First off, the big news. We’ve hit the first Smartphone Market Recession. I just finished doing the Q2 market analysis (its the summer vacation and a slow time in tech, and the numbers are of course here, below) but yeah. We now do see the numbers clearly. Like in how they measure the GDP growth/decline as a measure of an economy being in a recession, we can now declare that officially, the smartphone market has hit its first-ever recession. For two quarters in a row, counting a 12 month moving average sales, the smartphone market has contracted. It hasn’t contracted by much (only 2%) but it is nonetheless the first time ever that this industry of less than 20 years of age has contracted. Even in previous global economic recessions, the smartphone market grew. Now it didn’t. So previously I was predicting a modest growth for the market from year 2015 to 2016, now I say there will be no growth, we’ll be lucky to have flat sales (about 1.44 Billion smartphones sold) and its likely we’ll be down a bit, like 1.41 Billion)

Leftovers: Software

  • MKVToolNix 9.4 Open-Source MKV Manipulation App Polishes Existing Functionality
    MKVToolNix creator Moritz Bunkus proudly announced the release of MKVToolNix 9.4.0, the latest stable and most advanced build of the open-source and free MKV (Matroska) manipulation software for GNU/Linux, Mac OS X, and Windows OSes. Dubbed Knurl, MKVToolNix 9.4.0 is not a major release, and there aren't many improvements added to its core components. Instead, this maintenance update tries to polish existing functionality and address a few of the issues reported by users since last month's MKVToolNix 9.3.1. Also, it comes with a warning for package maintainers who reported issues when compiling the app against libEBML 1.3.4 and libMatroska 1.4.5.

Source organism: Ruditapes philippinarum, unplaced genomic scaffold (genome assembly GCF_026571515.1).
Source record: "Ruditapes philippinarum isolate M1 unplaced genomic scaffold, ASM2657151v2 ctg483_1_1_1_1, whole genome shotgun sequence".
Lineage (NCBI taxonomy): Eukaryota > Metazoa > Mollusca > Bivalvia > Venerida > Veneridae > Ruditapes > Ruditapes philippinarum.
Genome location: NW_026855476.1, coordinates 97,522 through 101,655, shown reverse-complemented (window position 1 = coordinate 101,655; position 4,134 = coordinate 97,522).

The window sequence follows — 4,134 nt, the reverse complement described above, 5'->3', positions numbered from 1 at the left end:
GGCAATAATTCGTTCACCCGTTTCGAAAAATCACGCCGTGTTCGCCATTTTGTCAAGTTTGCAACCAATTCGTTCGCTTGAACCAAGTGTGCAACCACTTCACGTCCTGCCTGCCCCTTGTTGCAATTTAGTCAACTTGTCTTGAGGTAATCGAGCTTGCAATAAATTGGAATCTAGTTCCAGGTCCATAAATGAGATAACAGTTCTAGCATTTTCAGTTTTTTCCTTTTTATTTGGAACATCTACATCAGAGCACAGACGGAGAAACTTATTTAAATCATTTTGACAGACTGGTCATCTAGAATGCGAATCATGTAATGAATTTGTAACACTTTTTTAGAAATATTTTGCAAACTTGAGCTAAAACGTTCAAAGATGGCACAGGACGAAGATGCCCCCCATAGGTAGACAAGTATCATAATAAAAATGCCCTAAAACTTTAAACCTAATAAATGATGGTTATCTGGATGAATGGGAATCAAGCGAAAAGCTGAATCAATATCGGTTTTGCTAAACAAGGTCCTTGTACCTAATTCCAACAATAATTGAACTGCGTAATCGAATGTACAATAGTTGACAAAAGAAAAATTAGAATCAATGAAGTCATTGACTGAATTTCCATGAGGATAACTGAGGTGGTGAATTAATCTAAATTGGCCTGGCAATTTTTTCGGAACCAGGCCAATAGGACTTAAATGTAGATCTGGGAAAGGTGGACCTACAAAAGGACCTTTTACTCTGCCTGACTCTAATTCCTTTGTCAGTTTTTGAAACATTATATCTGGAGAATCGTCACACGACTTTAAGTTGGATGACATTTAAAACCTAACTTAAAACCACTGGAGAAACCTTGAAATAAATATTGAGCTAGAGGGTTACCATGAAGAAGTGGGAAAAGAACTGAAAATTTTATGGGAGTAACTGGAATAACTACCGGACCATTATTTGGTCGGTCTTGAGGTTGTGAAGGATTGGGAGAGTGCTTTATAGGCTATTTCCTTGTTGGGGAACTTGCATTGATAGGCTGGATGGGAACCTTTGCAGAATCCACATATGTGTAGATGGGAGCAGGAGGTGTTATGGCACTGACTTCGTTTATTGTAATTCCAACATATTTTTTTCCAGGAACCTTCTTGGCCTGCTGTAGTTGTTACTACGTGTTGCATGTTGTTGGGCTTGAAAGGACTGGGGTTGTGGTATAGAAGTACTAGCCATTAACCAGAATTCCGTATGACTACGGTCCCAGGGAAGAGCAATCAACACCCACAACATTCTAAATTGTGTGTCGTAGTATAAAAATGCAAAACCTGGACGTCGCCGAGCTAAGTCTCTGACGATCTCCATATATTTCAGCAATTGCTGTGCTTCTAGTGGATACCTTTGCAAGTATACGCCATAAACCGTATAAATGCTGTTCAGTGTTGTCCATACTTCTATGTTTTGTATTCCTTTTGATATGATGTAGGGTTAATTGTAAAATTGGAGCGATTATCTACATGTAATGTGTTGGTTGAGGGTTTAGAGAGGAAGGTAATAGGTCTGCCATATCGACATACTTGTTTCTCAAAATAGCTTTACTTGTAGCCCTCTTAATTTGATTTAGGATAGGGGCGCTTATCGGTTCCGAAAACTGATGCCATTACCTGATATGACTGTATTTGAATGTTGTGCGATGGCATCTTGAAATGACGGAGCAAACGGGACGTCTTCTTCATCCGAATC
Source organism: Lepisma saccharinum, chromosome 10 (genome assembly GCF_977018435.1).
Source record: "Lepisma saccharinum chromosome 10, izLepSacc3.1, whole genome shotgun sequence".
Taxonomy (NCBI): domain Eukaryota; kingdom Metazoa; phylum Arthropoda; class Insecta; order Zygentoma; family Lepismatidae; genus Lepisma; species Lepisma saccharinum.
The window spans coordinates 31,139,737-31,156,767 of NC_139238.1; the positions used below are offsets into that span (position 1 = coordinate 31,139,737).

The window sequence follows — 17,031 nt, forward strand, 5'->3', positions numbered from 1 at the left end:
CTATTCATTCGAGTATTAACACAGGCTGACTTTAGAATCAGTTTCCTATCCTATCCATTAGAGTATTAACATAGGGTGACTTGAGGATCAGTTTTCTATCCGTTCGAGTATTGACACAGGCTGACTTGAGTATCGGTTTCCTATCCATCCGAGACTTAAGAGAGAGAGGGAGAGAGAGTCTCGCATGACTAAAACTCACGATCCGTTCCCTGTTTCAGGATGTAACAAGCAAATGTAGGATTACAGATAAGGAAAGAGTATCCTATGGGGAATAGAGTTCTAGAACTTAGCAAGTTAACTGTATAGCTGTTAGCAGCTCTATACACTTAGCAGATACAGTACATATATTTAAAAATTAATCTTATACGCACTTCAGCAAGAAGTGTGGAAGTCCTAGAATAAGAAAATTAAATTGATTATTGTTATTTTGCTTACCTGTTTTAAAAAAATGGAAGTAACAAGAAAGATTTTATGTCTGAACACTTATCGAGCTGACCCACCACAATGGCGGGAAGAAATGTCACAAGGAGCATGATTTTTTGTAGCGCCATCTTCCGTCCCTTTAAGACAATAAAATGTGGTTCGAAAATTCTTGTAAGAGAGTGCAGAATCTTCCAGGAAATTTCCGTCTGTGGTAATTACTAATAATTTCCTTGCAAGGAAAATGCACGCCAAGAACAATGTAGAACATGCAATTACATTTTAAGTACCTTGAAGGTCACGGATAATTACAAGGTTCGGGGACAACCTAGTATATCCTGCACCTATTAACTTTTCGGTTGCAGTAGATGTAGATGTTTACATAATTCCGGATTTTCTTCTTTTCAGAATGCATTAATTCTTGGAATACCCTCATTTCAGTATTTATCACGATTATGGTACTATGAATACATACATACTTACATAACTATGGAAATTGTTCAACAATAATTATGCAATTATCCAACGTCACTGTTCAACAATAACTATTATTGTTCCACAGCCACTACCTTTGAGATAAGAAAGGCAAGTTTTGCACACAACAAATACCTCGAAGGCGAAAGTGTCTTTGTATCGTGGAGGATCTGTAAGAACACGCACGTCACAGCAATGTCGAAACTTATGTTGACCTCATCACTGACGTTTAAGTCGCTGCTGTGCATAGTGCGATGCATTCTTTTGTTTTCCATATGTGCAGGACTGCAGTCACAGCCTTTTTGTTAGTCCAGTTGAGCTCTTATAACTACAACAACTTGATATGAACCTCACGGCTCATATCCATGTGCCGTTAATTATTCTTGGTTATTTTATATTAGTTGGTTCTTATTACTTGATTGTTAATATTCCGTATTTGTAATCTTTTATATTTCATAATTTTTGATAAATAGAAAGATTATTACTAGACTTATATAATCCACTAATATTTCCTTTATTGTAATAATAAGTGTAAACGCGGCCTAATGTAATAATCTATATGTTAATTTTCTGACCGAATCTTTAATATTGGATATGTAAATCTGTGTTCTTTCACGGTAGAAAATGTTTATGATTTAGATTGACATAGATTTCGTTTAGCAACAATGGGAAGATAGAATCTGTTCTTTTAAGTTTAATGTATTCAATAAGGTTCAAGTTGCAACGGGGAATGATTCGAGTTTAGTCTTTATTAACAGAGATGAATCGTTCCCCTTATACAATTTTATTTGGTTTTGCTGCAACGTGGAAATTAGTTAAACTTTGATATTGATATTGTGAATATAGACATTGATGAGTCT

• 4 Cloud-based Applications that Work Perfectly on Linux
    As far as cloud-based applications go, the market seems to be very competitive. With the recent OneDrive controversy, users are becoming much more conscious about how and where they invest their valuable data. Pricing changes or changes in business models have started to backfire against companies pretty quickly. In other words, cloud-based applications are no longer second-class citizens on the desktop. In fact, they have become a solid business model that big companies like Google, Microsoft, and Apple heavily rely on. Now that the cloud has become an end-user commodity rather than a product that was meant for data giants, companies are trying hard to increase the outreach of their cloud services to clients across all platforms. One such attempt is to bring more Linux users to the party by treating Linux-based desktops at the same level as their Windows and Mac counterparts. Many cloud-focused companies have already made available well-supported Linux clients for their services. This, in turn, has made Linux as a lucrative platform for people who dual boot or switch their computers a lot. That way, they can enjoy all their important files on Windows at work and Linux at home. It's a win-win situation for both parties. Today, we will be focusing on a few such cloud-based applications that work natively on Linux without any major glitches or bugs.
  • The Forecast Isn’t Looking Bright For GNOME Weather
    GNOME Weather is no longer able to display weather forecasts.
  • This App Lets You Set-Up And Configure Razer Keyboards on Linux